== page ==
Patients with deficits in attention, memory, or executive function might be at high risk of developing chronic pain after surgery or some other pain-inducing event. This is a major finding from a study published in Brain and headed by Nadine Attal, M.D., Ph.D., of the Ambroise Pare Hospital in Boulogne-Billancourt, France.
The study cohort included 189 subjects aged 18 to 85 who were about to undergo one of two operations—either knee replacement because of osteoarthritis or breast cancer surgery. The researchers measured attention, memory, and executive function in the subjects before surgery, then followed them for a year. Impairment in attention, memory, or executive function before surgery significantly predicted clinically meaningful pain six or 12 months after surgery in both groups of patients, even when the presence of anxiety, depression, or pain before surgery were considered.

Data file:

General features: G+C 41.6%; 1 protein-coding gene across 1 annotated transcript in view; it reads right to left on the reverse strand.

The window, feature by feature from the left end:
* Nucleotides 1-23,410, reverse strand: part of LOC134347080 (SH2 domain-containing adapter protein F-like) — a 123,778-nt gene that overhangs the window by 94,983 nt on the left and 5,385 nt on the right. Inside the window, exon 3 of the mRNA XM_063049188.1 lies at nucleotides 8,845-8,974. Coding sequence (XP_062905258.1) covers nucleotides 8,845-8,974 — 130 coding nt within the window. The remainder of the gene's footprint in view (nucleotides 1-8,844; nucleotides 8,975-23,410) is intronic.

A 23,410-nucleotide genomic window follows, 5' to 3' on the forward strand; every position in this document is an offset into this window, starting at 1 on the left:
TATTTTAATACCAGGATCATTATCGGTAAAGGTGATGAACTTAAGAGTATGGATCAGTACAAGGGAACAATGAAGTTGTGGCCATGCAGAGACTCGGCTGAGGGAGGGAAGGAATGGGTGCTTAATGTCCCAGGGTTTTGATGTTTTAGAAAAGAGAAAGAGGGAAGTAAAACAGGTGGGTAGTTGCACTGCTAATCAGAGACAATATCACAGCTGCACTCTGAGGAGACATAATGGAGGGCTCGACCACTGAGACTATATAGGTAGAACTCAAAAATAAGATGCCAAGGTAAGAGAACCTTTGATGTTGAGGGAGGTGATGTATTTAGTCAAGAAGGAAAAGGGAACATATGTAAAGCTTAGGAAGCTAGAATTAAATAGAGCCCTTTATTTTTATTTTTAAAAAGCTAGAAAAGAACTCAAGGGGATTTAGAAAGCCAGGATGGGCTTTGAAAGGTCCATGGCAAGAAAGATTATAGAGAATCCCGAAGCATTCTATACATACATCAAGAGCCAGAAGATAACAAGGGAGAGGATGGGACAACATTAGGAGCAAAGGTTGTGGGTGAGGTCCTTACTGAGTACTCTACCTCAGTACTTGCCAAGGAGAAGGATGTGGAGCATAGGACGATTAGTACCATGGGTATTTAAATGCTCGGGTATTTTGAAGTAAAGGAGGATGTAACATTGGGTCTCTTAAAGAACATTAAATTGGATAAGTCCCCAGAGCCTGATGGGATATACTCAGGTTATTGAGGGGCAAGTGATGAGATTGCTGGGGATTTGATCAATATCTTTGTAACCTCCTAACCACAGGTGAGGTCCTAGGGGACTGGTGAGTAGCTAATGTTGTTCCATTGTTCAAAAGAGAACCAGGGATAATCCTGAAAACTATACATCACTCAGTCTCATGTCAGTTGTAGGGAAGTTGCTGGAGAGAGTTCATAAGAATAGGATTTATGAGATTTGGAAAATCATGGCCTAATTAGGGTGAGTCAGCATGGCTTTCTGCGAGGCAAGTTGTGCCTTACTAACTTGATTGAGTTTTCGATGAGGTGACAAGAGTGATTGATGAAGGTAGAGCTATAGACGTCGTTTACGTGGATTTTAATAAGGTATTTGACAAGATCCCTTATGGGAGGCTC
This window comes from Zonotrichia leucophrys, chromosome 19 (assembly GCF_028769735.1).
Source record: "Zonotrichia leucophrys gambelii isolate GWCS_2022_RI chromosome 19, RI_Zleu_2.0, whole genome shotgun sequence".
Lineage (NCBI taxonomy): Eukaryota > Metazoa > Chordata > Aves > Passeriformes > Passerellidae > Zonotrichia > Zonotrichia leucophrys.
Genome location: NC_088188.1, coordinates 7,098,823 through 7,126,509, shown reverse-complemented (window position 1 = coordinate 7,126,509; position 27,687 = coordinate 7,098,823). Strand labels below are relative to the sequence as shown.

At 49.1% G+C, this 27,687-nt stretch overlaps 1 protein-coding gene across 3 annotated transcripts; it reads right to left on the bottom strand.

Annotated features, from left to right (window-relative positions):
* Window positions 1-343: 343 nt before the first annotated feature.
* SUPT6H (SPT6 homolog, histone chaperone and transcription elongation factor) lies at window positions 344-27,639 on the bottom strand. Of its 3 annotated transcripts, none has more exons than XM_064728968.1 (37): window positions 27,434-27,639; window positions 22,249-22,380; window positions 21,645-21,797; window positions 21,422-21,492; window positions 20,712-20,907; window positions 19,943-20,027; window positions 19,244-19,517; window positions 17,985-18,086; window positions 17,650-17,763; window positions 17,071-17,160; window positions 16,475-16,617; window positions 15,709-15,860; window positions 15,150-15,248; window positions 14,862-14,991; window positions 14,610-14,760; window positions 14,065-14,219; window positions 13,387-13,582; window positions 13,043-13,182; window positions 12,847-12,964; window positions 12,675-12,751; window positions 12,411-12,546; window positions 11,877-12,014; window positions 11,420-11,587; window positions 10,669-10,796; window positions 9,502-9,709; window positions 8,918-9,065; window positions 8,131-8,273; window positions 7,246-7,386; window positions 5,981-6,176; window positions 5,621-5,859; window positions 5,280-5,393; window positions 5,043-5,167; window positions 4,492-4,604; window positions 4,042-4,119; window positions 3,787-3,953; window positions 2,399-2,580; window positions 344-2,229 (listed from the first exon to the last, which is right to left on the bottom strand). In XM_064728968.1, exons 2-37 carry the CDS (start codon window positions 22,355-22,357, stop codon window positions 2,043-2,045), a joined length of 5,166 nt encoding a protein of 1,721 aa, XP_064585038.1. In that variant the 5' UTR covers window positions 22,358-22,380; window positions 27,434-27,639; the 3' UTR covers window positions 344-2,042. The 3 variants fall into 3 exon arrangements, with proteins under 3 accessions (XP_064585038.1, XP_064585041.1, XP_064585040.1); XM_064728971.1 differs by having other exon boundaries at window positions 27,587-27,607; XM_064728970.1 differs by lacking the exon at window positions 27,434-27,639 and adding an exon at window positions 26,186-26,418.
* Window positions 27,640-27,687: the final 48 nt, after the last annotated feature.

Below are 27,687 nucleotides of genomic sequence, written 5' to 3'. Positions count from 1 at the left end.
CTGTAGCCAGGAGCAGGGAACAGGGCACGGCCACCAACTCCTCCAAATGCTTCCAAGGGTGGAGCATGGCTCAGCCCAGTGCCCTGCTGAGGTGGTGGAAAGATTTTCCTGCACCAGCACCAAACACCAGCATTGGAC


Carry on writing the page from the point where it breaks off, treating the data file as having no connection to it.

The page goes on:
“This is an interesting study,” Michael Clark, M.D., an associate professor of psychiatry and director of the Pain Treatment Program at Johns Hopkins Medical Institutions, said in an interview with Psychiatric News. “I think that the determination of risk factors that predict the development of chronic pain is an important area…. [The results] highlight the need to take extra care in the management of acute pain for individuals with existing neurological disorders to decrease the risk of persistent pain after surgery. In addition, given that chronic pain management often focuses on improving coping skills, these results support the use of cognitive training to facilitate the development of more effective therapies for reaching functional goals in rehabilitation programs.”